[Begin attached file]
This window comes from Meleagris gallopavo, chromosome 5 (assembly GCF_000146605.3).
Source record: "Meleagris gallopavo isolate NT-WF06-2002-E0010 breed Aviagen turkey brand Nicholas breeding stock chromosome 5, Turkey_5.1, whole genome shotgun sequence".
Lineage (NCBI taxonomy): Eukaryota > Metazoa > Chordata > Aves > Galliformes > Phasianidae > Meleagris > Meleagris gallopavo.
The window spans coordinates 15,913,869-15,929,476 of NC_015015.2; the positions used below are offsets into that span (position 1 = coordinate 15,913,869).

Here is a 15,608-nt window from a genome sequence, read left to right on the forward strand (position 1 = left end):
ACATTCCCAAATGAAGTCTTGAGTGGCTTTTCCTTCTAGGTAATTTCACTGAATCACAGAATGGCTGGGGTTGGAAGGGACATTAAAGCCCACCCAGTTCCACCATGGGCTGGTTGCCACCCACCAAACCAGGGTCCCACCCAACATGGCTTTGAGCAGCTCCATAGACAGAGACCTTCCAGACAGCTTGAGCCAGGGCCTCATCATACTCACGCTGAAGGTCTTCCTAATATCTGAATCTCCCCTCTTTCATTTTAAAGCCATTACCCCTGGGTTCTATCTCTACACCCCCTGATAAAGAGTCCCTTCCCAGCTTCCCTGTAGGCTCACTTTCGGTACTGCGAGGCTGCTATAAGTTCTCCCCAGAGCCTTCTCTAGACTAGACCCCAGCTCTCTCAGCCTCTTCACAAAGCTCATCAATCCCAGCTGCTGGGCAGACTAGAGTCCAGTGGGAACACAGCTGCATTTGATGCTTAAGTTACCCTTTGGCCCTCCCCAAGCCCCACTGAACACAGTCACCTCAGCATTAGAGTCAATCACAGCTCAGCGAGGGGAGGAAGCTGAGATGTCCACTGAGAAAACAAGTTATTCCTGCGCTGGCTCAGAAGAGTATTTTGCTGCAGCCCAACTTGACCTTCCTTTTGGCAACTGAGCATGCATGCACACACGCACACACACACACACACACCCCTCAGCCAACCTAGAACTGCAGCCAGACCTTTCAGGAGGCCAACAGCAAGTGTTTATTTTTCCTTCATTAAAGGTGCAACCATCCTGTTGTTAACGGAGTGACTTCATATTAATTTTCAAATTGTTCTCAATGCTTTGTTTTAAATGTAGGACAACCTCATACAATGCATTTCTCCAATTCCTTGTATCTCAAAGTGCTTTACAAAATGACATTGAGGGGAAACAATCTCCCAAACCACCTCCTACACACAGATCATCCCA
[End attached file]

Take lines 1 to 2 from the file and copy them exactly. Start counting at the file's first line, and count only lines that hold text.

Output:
This window comes from Meleagris gallopavo, chromosome 5 (assembly GCF_000146605.3).
Source record: "Meleagris gallopavo isolate NT-WF06-2002-E0010 breed Aviagen turkey brand Nicholas breeding stock chromosome 5, Turkey_5.1, whole genome shotgun sequence".